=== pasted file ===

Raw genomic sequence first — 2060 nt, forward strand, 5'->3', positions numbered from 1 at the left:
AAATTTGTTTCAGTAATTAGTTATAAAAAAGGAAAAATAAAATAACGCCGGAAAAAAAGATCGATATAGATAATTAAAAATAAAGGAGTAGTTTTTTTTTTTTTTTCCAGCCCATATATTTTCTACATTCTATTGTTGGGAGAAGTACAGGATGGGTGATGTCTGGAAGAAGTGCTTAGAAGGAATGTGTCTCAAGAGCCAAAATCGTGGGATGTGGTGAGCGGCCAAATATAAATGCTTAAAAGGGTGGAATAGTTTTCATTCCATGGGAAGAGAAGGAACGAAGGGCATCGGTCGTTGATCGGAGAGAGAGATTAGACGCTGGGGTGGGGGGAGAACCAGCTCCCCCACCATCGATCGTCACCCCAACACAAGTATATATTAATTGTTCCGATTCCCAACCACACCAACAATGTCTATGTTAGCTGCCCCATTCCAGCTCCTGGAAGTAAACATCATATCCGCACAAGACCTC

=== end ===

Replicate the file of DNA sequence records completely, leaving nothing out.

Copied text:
Raw genomic sequence first — 2060 nt, forward strand, 5'->3', positions numbered from 1 at the left:
AAATTTGTTTCAGTAATTAGTTATAAAAAAGGAAAAATAAAATAACGCCGGAAAAAAAGATCGATATAGATAATTAAAAATAAAGGAGTAGTTTTTTTTTTTTTTTCCAGCCCATATATTTTCTACATTCTATTGTTGGGAGAAGTACAGGATGGGTGATGTCTGGAAGAAGTGCTTAGAAGGAATGTGTCTCAAGAGCCAAAATCGTGGGATGTGGTGAGCGGCCAAATATAAATGCTTAAAAGGGTGGAATAGTTTTCATTCCATGGGAAGAGAAGGAACGAAGGGCATCGGTCGTTGATCGGAGAGAGAGATTAGACGCTGGGGTGGGGGGAGAACCAGCTCCCCCACCATCGATCGTCACCCCAACACAAGTATATATTAATTGTTCCGATTCCCAACCACACCAACAATGTCTATGTTAGCTGCCCCATTCCAGCTCCTGGAAGTAAACATCATATCCGCACAAGACCTC